It’s mid-life update time for BMW’s big saloon, making it smarter and greener than ever before.
SINGAPORE – You may have heard some rumblings on social media recently that there was a new BMW in town, and in case you hadn’t, well here it is: the facelifted 5 Series is now in town.
Though the official live reveal is on Facebook and YouTube, we had the opportunity to check out the car in the flesh at a Safe Entry’d and socially-distanced media preview event two weeks back, to poke our noses around it and find out more about its local specification.
Two variants are available initially, both with 2.0L engines. The range starts at with the 184hp 520i in base and Luxury Line trims, while the 252hp 530i is available as an M Sport model and a limited edition (and not particularly imaginatively named) M Sport Edition that’s pictured here. At press time, only the exclusive M Sport Edition has a price tag, S$299,888 with COE. Before long, the 292hp 530e plug-in hybrid will likely also arrive, as well as the 625hp twin-turbo V8 M5 to crown the range.
If you want to get down on the dirty details but haven’t the time to sit through the entire online launch, then keep reading for the key facts you need to know about the new BMW 5 Series:
It hasn’t had an outrageous nose job
Praise the heavens! The revelation of the M3 and M4’s gaping nostrils last week was a huge shock to the senses (ok, perhaps just one of the senses: sight), but we’re happy to say that the 5er’s face is a salve to that.
Its own grille has actually grown, in fact, but it’s only a subtle increase and, crucially, retains its horizontal orientation. More obvious are slimmer headlights with L-shaped LEDs, and a bumper with horizontal air intakes that make the whole front end look lower and wider.
At the rear, the big changes are new black-outlined and 3D-shaped LED tail lamps, which feature a lighting element that now fills the entire unit.
You can have any engine you want as long as it’s a hybrid
For the first time in any BMW model’s history, all versions of the facelifted 5 Series will be hybridised. Though their engines are unchanged, both the 520i and 530i have gained a 48V mild hybrid system with a powerful starter-generator that can’t power the car on its own, but can provide a boost of 11hp to make initial acceleration more sprightly when moving from a standstill.
That starter-generator and a separate battery also enable engine-off coasting at up to 160km/h, and can also store juice to be used by the car’s electrical functions (lights, air con, audio, etc) to decrease the engine’s workload and boost efficiency.
The 530e plug-in hybrid meanwhile, which uses the same engine as the 530i but adds an electric motor that allows for zero-emissions driving for up to about 60km – more than the average Singaporean daily commute.
There’s a rare version available if you really want to show off
How rare? Try 1000. That’s the total number of M Sport Editions that will be made for the entire world. BMW didn’t mention how many specifically would be coming to our shores, leaving it somewhat vaguely at “a very limited number”.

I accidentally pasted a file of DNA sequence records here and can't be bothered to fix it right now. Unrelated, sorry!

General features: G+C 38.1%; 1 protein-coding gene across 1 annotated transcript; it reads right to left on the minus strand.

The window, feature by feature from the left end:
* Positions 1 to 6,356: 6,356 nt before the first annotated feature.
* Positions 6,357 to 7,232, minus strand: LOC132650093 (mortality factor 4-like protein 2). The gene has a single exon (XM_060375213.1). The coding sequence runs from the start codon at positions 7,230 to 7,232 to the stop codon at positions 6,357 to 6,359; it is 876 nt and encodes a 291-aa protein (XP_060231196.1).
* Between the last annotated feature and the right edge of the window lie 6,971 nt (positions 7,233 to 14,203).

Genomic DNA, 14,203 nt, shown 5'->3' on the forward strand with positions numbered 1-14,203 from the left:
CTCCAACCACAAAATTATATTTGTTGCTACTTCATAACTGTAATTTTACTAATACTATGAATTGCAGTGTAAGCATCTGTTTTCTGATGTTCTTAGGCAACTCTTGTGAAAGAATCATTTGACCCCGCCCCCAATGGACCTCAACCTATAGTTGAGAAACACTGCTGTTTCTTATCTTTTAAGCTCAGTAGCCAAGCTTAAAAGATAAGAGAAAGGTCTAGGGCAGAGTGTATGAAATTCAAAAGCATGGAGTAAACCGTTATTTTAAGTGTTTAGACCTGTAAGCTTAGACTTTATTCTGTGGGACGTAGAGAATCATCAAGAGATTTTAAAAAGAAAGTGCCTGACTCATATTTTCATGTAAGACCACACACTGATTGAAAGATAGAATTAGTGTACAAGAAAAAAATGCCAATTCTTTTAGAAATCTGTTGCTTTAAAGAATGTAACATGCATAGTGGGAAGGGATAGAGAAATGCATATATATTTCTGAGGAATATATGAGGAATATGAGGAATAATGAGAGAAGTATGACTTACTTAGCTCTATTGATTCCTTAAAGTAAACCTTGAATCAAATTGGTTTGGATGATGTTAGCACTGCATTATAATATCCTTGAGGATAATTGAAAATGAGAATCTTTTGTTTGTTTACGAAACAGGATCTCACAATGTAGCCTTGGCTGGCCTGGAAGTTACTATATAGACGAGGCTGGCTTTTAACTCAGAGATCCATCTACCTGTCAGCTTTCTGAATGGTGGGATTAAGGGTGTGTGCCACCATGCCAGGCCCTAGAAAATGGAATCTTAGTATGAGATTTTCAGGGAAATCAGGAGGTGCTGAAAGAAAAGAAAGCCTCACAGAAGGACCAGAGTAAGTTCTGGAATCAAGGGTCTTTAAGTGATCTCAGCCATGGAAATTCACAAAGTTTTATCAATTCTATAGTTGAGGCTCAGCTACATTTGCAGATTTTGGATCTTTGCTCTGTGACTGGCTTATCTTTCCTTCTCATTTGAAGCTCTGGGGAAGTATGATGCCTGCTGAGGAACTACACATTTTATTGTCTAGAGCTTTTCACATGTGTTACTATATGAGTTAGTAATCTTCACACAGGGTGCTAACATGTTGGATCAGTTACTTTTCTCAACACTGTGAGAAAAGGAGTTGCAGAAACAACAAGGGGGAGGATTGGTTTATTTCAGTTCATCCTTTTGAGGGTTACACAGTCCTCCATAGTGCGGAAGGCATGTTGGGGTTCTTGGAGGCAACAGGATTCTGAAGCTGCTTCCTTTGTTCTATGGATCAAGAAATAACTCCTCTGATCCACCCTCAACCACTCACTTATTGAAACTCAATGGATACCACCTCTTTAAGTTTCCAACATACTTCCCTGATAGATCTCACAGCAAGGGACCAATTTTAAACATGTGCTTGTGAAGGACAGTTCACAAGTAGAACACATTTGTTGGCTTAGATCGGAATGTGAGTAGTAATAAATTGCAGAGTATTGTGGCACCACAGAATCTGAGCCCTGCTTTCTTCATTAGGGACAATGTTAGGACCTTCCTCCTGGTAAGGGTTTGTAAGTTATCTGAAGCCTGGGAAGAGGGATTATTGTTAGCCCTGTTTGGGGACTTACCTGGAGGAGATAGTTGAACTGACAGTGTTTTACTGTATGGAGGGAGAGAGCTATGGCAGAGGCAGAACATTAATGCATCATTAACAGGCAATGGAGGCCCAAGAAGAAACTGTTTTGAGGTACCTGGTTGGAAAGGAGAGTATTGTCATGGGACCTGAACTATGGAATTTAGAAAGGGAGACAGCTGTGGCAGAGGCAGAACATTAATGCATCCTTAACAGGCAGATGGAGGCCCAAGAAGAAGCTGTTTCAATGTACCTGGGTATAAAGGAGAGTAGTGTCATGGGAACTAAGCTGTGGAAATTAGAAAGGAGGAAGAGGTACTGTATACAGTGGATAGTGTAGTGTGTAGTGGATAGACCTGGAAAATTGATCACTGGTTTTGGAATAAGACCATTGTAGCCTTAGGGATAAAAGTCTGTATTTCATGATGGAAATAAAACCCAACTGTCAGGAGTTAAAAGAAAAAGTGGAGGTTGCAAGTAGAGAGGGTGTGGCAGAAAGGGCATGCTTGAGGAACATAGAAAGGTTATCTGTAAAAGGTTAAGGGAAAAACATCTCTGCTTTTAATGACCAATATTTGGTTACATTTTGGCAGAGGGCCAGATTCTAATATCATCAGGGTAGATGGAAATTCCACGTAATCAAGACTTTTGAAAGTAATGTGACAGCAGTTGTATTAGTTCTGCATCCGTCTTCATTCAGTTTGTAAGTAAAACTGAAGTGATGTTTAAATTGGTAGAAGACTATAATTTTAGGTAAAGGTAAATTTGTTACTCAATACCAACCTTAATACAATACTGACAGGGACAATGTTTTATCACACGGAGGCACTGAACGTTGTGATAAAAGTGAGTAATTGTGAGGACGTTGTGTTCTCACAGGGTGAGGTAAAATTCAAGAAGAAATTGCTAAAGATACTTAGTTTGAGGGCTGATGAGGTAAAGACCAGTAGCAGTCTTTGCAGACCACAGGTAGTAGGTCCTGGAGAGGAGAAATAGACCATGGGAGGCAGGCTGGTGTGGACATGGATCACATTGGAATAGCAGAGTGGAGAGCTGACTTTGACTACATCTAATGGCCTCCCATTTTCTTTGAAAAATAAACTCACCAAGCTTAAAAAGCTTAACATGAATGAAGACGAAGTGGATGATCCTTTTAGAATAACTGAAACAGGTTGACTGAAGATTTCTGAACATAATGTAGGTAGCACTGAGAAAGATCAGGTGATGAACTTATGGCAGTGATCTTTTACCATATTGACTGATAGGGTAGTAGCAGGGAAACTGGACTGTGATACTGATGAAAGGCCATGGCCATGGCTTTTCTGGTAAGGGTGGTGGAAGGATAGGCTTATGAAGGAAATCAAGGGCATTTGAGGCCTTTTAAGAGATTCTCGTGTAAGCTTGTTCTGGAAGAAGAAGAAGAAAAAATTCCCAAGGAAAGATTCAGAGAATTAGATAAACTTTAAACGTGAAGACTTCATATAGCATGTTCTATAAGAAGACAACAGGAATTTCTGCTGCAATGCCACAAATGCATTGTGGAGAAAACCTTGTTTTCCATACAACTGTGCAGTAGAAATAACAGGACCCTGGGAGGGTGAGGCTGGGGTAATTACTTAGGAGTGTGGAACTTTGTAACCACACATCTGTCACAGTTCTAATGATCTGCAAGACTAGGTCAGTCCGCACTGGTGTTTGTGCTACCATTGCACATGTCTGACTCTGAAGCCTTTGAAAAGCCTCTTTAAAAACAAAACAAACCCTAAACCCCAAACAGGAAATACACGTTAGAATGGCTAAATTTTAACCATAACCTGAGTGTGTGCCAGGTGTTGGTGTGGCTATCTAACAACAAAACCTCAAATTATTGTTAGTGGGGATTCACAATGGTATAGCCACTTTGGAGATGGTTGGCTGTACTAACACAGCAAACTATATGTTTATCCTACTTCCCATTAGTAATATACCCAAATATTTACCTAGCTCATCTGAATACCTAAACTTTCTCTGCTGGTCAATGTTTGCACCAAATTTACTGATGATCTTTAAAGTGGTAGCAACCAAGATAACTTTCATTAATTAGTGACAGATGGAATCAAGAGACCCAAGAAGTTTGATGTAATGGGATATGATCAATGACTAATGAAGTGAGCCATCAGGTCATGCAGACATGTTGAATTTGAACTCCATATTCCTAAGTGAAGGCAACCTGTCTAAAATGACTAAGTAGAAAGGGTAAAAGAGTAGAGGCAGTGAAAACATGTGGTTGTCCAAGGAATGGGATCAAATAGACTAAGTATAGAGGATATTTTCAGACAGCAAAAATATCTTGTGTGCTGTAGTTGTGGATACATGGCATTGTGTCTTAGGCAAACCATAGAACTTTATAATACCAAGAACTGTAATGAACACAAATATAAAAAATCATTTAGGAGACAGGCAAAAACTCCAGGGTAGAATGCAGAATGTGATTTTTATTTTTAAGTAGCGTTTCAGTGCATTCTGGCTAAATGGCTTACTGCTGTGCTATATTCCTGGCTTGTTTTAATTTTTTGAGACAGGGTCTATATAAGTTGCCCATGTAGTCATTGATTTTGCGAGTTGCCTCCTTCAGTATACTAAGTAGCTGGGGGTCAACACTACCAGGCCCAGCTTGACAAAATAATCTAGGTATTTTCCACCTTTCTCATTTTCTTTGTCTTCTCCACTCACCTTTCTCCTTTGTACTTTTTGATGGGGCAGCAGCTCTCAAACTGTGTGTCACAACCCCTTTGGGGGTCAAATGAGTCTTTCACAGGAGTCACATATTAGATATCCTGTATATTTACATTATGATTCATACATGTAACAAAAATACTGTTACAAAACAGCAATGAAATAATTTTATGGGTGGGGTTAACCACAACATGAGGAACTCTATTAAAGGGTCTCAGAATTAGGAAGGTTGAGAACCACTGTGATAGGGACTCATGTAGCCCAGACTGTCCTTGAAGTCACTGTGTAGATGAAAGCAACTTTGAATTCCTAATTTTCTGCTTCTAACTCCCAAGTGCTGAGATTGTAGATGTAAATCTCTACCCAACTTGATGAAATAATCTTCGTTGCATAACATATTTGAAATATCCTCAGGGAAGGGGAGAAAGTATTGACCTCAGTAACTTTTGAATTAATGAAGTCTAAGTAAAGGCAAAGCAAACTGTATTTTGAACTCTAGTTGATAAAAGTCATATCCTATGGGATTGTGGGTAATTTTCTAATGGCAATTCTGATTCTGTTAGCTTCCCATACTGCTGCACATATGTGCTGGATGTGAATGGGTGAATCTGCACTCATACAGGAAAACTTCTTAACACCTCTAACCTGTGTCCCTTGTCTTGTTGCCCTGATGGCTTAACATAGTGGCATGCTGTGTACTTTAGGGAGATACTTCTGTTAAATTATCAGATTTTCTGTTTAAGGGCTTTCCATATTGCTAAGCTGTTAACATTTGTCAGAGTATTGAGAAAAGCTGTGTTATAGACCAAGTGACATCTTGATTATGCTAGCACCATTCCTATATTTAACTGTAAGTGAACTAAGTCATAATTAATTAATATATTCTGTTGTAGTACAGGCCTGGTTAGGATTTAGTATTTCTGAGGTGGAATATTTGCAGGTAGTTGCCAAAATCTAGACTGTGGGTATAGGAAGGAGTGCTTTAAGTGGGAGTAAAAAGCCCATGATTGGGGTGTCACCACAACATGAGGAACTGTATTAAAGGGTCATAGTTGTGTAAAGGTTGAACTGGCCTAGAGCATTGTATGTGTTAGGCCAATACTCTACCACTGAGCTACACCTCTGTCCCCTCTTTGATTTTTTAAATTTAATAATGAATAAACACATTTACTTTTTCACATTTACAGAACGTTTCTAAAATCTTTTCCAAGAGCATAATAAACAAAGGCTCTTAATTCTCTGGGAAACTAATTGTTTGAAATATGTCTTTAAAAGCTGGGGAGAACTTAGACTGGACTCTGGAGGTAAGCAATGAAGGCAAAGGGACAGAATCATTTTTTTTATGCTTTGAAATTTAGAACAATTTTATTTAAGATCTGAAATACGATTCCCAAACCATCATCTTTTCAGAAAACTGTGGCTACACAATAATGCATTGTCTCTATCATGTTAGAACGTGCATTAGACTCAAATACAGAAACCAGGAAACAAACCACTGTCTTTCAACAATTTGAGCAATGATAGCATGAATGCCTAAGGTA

Over and above the regular M Sport-equipped 5 Series, the Ediiton is available in one of two exclusive colours: the Tanzanite Blue that you see here, which is an indent-basis-only BMW Individual hue, as well as Donington Grey, which is usually only available on high-performance M models.
Also cribbed from the M5 are its M multifunction front seats, which are more aggressively bolstered and simply look cool. Finally, there’s a set of Air Performance Wheels with special inserts that help reduce weight and aerodynamic drag.
Android phone users are no longer left out
For years, BMW owners who used a Google/Samsung/Huawei etc phone were left in the lurch when it came to in-car connectivity, as the company had refused to build Android Auto support into its cars, instead siding up with iPhone users and Apple CarPlay only.
That’s now changed though, as the new 5 Series is now Android Auto-compatible for the first time. What’s more, it’s wireless too, and BMW claims to be the first car company to roll this feature out in Singapore.
It’s smart enough to drive itself – in both directions
Though we’re not quite at the level of full autonomous driving yet, the new 5 Series shows we’re clearly getting there. In addition to active cruise control that can bring the car to a stop, and lane keep assist that helps prevent the car from straying out of lane, there’s also a Steering and Lane Control Assistant that adjusts the steering to help keep the car in the centre of the lane, and can even change lanes itself if it’s safe to do so.
In addition, it can also park itself (yup, parallel parking included), and even reverse itself out of a tight area (such as a dead-end alley or awkward corner of the carpark) by tracing exactly the same path the car took on the way in.
You can set a parental lock when your kid (or anyone else) drives it
That’s one of the functions of the BMW Digital Key (currently iPhone-only), which allows you to leave the keys at home and unlock the car simply by holding it near the driver’s door handle. The owner can also share this digital key with up to five other users, as well as configure each key with settings that can restrict horsepower, top speed, radio volume, and more – perfect for young or inexperienced drivers.
The new 5 Series is available for viewing at the Performance Motors showroom, and pricing for the rest of the range will be announced in due course.